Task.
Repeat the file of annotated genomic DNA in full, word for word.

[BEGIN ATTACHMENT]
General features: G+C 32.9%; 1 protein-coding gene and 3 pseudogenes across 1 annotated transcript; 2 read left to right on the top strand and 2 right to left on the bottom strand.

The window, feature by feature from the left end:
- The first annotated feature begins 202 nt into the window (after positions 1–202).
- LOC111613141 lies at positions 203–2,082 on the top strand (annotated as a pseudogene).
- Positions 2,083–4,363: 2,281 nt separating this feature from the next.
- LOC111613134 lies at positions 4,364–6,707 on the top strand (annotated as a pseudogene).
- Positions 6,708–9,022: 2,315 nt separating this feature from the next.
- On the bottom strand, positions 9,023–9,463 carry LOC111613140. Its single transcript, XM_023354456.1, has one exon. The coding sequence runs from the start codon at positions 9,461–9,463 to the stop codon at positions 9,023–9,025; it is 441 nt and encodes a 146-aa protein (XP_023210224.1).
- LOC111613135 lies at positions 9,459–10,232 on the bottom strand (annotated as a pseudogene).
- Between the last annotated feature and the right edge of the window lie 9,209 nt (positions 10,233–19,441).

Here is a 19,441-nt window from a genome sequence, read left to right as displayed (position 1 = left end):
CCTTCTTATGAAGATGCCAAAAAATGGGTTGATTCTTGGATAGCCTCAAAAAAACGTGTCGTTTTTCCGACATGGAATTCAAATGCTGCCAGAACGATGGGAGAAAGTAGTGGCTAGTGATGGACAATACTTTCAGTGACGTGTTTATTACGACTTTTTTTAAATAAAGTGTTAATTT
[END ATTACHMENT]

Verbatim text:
General features: G+C 32.9%; 1 protein-coding gene and 3 pseudogenes across 1 annotated transcript; 2 read left to right on the top strand and 2 right to left on the bottom strand.

The window, feature by feature from the left end:
- The first annotated feature begins 202 nt into the window (after positions 1–202).
- LOC111613141 lies at positions 203–2,082 on the top strand (annotated as a pseudogene).
- Positions 2,083–4,363: 2,281 nt separating this feature from the next.
- LOC111613134 lies at positions 4,364–6,707 on the top strand (annotated as a pseudogene).
- Positions 6,708–9,022: 2,315 nt separating this feature from the next.
- On the bottom strand, positions 9,023–9,463 carry LOC111613140. Its single transcript, XM_023354456.1, has one exon. The coding sequence runs from the start codon at positions 9,461–9,463 to the stop codon at positions 9,023–9,025; it is 441 nt and encodes a 146-aa protein (XP_023210224.1).
- LOC111613135 lies at positions 9,459–10,232 on the bottom strand (annotated as a pseudogene).
- Between the last annotated feature and the right edge of the window lie 9,209 nt (positions 10,233–19,441).

Here is a 19,441-nt window from a genome sequence, read left to right as displayed (position 1 = left end):
CCTTCTTATGAAGATGCCAAAAAATGGGTTGATTCTTGGATAGCCTCAAAAAAACGTGTCGTTTTTCCGACATGGAATTCAAATGCTGCCAGAACGATGGGAGAAAGTAGTGGCTAGTGATGGACAATACTTTCAGTGACGTGTTTATTACGACTTTTTTTAAATAAAGTGTTAATTT